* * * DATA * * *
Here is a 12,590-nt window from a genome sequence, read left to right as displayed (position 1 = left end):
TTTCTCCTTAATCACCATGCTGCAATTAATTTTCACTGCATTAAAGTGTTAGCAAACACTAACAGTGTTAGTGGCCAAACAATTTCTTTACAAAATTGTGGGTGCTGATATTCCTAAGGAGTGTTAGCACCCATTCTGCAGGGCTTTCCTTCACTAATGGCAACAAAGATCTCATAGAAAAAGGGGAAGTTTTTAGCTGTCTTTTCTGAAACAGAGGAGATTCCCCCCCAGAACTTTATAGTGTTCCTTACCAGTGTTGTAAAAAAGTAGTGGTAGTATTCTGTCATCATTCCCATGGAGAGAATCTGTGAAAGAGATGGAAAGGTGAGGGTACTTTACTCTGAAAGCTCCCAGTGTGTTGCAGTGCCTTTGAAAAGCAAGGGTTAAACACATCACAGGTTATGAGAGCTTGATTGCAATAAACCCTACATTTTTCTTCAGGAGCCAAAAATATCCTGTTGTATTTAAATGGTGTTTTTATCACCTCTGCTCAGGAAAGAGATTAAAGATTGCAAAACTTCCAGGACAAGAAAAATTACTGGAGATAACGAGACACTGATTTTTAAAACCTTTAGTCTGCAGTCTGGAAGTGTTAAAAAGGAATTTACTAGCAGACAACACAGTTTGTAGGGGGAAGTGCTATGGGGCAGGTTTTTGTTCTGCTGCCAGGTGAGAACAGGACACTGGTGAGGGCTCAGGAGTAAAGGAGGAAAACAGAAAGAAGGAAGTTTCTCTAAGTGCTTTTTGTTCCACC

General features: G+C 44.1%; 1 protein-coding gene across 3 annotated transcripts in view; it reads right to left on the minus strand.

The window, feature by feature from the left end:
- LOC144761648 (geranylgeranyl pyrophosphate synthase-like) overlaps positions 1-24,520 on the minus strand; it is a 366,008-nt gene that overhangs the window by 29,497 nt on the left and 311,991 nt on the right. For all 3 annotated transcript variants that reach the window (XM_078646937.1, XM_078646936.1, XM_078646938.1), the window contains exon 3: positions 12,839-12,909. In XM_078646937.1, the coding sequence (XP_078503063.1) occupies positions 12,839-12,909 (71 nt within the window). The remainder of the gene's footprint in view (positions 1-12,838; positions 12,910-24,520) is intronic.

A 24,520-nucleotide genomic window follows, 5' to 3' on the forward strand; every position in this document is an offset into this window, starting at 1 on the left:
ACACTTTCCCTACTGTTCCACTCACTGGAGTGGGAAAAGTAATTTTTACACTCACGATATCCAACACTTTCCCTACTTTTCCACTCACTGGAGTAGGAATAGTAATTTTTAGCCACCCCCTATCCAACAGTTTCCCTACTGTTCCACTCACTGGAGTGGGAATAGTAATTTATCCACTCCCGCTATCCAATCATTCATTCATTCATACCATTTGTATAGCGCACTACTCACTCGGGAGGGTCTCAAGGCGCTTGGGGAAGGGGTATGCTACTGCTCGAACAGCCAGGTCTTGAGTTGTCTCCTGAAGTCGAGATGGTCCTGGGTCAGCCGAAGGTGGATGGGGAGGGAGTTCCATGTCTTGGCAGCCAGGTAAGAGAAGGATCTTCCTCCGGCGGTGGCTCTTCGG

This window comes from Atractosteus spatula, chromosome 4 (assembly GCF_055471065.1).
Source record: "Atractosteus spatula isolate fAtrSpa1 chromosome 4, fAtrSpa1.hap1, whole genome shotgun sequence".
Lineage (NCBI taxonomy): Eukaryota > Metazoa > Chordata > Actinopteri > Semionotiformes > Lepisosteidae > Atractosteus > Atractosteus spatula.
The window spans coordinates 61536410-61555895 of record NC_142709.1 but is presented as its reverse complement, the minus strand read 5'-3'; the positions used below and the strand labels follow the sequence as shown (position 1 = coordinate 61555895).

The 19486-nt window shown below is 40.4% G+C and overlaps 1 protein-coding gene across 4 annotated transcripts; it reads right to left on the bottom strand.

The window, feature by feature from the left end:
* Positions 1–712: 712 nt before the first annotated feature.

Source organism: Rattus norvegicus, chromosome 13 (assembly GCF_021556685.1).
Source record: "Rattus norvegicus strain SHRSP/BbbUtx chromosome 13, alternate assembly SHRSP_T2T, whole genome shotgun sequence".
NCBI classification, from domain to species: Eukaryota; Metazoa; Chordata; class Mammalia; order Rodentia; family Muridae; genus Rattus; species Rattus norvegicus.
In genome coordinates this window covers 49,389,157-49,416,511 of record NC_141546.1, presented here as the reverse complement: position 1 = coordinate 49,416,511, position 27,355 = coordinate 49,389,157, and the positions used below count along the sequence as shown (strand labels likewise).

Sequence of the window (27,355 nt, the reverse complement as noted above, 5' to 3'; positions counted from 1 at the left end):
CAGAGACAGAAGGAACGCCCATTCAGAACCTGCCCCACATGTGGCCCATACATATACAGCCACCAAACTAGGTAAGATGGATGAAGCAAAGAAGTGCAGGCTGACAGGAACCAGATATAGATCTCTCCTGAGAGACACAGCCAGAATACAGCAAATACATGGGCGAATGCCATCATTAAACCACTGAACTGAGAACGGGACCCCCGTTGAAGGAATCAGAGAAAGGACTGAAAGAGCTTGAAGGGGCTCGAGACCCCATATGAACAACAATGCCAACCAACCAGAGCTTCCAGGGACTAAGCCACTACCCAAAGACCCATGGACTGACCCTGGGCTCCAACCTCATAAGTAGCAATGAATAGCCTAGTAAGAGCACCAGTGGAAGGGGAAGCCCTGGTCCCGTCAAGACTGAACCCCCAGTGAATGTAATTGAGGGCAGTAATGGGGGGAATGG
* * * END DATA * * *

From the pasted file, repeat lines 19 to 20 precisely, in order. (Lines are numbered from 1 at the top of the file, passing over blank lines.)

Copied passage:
Sequence of the window (27,355 nt, the reverse complement as noted above, 5' to 3'; positions counted from 1 at the left end):
CAGAGACAGAAGGAACGCCCATTCAGAACCTGCCCCACATGTGGCCCATACATATACAGCCACCAAACTAGGTAAGATGGATGAAGCAAAGAAGTGCAGGCTGACAGGAACCAGATATAGATCTCTCCTGAGAGACACAGCCAGAATACAGCAAATACATGGGCGAATGCCATCATTAAACCACTGAACTGAGAACGGGACCCCCGTTGAAGGAATCAGAGAAAGGACTGAAAGAGCTTGAAGGGGCTCGAGACCCCATATGAACAACAATGCCAACCAACCAGAGCTTCCAGGGACTAAGCCACTACCCAAAGACCCATGGACTGACCCTGGGCTCCAACCTCATAAGTAGCAATGAATAGCCTAGTAAGAGCACCAGTGGAAGGGGAAGCCCTGGTCCCGTCAAGACTGAACCCCCAGTGAATGTAATTGAGGGCAGTAATGGGGGGAATGG